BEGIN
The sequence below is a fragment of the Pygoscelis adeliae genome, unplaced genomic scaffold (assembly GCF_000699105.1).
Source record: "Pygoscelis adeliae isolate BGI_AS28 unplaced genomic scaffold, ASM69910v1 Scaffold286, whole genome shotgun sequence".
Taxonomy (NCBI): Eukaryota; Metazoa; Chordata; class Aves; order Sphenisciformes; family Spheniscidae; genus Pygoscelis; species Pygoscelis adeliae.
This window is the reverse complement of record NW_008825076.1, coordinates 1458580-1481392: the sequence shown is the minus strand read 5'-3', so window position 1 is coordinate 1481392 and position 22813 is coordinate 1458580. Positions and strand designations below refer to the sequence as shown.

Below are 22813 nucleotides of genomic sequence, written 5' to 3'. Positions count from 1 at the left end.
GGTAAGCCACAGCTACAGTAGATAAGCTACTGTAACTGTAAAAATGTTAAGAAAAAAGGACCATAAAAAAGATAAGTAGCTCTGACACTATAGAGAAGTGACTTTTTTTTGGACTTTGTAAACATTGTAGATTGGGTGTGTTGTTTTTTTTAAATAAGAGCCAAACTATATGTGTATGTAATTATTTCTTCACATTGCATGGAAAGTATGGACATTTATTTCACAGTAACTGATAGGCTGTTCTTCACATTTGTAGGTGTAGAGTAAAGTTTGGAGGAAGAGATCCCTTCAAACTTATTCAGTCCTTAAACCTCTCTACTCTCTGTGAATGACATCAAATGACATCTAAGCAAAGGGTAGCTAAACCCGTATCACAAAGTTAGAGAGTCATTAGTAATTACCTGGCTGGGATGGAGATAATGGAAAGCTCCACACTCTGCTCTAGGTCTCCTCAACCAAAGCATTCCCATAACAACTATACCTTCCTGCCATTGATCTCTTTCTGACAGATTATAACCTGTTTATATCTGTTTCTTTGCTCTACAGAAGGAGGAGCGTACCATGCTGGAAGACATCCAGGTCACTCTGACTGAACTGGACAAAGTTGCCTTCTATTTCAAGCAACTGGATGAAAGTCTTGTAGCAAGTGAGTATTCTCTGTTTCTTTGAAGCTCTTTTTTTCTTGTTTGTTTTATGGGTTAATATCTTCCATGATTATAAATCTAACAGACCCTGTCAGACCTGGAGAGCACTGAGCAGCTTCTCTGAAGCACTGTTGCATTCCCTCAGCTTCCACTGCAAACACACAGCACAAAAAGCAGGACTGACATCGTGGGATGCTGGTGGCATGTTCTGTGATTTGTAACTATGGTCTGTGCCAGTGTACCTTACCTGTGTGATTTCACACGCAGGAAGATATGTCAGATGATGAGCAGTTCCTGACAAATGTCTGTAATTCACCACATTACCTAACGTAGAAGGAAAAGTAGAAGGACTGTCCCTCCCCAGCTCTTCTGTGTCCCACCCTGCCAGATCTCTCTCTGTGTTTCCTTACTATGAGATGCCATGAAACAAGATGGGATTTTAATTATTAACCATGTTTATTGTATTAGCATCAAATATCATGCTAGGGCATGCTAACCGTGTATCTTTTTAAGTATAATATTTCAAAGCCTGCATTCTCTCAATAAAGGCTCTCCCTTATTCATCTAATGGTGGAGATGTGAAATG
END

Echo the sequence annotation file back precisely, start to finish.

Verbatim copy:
The sequence below is a fragment of the Pygoscelis adeliae genome, unplaced genomic scaffold (assembly GCF_000699105.1).
Source record: "Pygoscelis adeliae isolate BGI_AS28 unplaced genomic scaffold, ASM69910v1 Scaffold286, whole genome shotgun sequence".
Taxonomy (NCBI): Eukaryota; Metazoa; Chordata; class Aves; order Sphenisciformes; family Spheniscidae; genus Pygoscelis; species Pygoscelis adeliae.
This window is the reverse complement of record NW_008825076.1, coordinates 1458580-1481392: the sequence shown is the minus strand read 5'-3', so window position 1 is coordinate 1481392 and position 22813 is coordinate 1458580. Positions and strand designations below refer to the sequence as shown.

Below are 22813 nucleotides of genomic sequence, written 5' to 3'. Positions count from 1 at the left end.
GGTAAGCCACAGCTACAGTAGATAAGCTACTGTAACTGTAAAAATGTTAAGAAAAAAGGACCATAAAAAAGATAAGTAGCTCTGACACTATAGAGAAGTGACTTTTTTTTGGACTTTGTAAACATTGTAGATTGGGTGTGTTGTTTTTTTTAAATAAGAGCCAAACTATATGTGTATGTAATTATTTCTTCACATTGCATGGAAAGTATGGACATTTATTTCACAGTAACTGATAGGCTGTTCTTCACATTTGTAGGTGTAGAGTAAAGTTTGGAGGAAGAGATCCCTTCAAACTTATTCAGTCCTTAAACCTCTCTACTCTCTGTGAATGACATCAAATGACATCTAAGCAAAGGGTAGCTAAACCCGTATCACAAAGTTAGAGAGTCATTAGTAATTACCTGGCTGGGATGGAGATAATGGAAAGCTCCACACTCTGCTCTAGGTCTCCTCAACCAAAGCATTCCCATAACAACTATACCTTCCTGCCATTGATCTCTTTCTGACAGATTATAACCTGTTTATATCTGTTTCTTTGCTCTACAGAAGGAGGAGCGTACCATGCTGGAAGACATCCAGGTCACTCTGACTGAACTGGACAAAGTTGCCTTCTATTTCAAGCAACTGGATGAAAGTCTTGTAGCAAGTGAGTATTCTCTGTTTCTTTGAAGCTCTTTTTTTCTTGTTTGTTTTATGGGTTAATATCTTCCATGATTATAAATCTAACAGACCCTGTCAGACCTGGAGAGCACTGAGCAGCTTCTCTGAAGCACTGTTGCATTCCCTCAGCTTCCACTGCAAACACACAGCACAAAAAGCAGGACTGACATCGTGGGATGCTGGTGGCATGTTCTGTGATTTGTAACTATGGTCTGTGCCAGTGTACCTTACCTGTGTGATTTCACACGCAGGAAGATATGTCAGATGATGAGCAGTTCCTGACAAATGTCTGTAATTCACCACATTACCTAACGTAGAAGGAAAAGTAGAAGGACTGTCCCTCCCCAGCTCTTCTGTGTCCCACCCTGCCAGATCTCTCTCTGTGTTTCCTTACTATGAGATGCCATGAAACAAGATGGGATTTTAATTATTAACCATGTTTATTGTATTAGCATCAAATATCATGCTAGGGCATGCTAACCGTGTATCTTTTTAAGTATAATATTTCAAAGCCTGCATTCTCTCAATAAAGGCTCTCCCTTATTCATCTAATGGTGGAGATGTGAAATG